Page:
New careers attracting China's generation Z highlight hobbies and environmental concerns

·2-min read
Jobs relating to new technologies, environmental concerns and hobbies are popular with the members of China's Generation Z.

What careers capture the imagination of youthful job seekers in today's China? Along with an enthusiasm for occupations associated with their hobbies and interests, the country's young people are also demonstrating a concern for the environment in their career choices. At the same time, the country's government is encouraging them to seek qualifications for emerging professions that will figure large in tomorrow's world.

A survey of career trends carried out by the Chinese video streaming platform Bilibili and CBNData has highlighted the attraction of a number of new and unusual jobs. Pet-food chef, e-commerce live-streamer, product reviewer and drone pilot feature in the list of the careers in high demand among young Chinese job seekers. The country's young people aim to improve their quality of life and also dream of professions related to their hobbies and centers of interest. Approximately 78% of those questioned said that the most appealing aspect of these new professions was the manner in which they matched their personal hobbies and interests. Data from the survey also shows that 40% of respondents were attracted by the freedom offered by some new roles.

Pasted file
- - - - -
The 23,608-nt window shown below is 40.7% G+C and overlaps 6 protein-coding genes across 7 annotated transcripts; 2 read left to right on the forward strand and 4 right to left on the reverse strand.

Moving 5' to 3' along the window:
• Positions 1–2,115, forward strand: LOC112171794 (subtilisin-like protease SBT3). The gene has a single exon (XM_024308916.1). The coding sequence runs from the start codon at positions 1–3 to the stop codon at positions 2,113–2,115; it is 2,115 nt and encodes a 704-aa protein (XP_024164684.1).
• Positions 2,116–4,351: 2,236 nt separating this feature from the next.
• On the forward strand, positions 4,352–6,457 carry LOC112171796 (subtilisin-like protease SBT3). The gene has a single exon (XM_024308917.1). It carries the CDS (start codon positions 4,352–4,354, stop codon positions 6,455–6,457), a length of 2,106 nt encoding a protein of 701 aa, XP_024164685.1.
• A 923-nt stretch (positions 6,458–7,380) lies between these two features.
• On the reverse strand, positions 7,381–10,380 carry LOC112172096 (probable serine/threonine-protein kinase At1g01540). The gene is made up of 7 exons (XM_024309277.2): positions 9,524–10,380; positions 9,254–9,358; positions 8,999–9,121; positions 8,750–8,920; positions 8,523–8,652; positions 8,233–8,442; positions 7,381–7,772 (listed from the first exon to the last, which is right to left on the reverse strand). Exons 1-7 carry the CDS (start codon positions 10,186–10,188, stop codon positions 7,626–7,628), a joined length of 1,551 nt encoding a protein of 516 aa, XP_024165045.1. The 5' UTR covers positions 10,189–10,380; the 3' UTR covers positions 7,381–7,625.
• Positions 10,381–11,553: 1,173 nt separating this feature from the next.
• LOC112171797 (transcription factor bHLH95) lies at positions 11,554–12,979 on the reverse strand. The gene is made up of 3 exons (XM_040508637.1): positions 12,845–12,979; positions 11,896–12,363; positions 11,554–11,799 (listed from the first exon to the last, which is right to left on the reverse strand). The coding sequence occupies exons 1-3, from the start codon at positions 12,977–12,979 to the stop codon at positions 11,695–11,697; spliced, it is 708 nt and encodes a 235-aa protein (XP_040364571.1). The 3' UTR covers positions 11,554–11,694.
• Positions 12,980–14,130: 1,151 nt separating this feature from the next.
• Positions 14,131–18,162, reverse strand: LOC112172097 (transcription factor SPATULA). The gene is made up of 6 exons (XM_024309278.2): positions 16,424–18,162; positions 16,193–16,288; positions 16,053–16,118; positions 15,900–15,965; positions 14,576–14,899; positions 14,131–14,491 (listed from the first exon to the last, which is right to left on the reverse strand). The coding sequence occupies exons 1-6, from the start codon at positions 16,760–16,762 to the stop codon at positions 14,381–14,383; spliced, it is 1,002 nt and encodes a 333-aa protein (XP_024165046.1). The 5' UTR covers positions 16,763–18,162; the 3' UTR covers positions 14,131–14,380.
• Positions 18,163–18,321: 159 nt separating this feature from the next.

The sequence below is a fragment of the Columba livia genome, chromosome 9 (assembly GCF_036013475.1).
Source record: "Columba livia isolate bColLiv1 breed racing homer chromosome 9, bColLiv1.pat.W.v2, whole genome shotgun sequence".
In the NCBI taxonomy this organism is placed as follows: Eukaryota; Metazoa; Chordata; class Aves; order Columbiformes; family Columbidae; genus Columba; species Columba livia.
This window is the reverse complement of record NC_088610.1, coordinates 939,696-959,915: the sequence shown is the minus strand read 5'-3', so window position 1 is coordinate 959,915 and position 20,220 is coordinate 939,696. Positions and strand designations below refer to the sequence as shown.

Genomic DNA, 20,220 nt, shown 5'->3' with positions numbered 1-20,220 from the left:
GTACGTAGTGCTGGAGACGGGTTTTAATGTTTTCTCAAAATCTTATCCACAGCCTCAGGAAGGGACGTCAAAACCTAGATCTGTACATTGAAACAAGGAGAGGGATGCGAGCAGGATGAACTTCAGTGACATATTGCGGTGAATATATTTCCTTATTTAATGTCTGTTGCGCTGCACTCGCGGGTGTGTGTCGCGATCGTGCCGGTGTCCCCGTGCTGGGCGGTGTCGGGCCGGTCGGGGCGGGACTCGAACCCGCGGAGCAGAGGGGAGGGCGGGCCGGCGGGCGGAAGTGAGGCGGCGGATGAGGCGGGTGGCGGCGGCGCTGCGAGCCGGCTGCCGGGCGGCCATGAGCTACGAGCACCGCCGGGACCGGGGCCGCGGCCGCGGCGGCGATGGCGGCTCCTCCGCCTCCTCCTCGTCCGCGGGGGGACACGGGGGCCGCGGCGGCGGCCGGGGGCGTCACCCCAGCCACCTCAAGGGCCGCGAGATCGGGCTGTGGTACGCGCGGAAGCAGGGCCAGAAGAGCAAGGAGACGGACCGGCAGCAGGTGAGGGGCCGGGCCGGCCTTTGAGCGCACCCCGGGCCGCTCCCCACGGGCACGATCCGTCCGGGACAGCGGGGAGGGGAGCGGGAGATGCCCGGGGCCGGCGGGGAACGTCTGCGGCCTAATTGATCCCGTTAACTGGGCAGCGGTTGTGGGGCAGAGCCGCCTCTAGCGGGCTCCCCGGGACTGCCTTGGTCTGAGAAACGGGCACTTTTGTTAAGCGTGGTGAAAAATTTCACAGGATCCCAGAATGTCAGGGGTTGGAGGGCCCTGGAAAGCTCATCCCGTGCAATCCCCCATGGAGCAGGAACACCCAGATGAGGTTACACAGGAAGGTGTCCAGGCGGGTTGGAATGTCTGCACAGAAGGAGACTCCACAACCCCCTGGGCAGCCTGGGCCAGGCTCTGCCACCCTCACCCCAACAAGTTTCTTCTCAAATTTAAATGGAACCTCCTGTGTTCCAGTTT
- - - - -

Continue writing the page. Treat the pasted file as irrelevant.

New green professions

Along with the offbeat jobs cited above, other up-and-coming professions are also the subject of growing interest. Careers in the field of new technologies have a strong appeal for China's generation Z. Jobs like blockchain architect, quantum engineer, drone pilot and short video scriptwriter are much sought-after. So too are new "green" professions like carbon emissions manager and environmental impact assessment consultant, two new occupations designed to assist companies in reducing their carbon footprint.

Close to 60% of those surveyed said they would be ready to try a new kind of profession, and 18% were keen to take on newly invented jobs. "Any personal passion, interest or life skill can be turned into a fulfilling, professional career for today's young people,” points out the report, which adds that the researchers questioned a total of 7,029 participants aged between 18 and 35.

According to a report published by the Ministry of Education in March, 130 Chinese universities received authorization to create new four-year undergraduate courses in AI last year. The demand for data sciences and smart engineering degrees is also on the rise. With a view to becoming a technological and scientific powerhouse, China plans to draw on the talents of a new generation of young people who are more than ready to take on new roles in tomorrow's world.

Axel Barre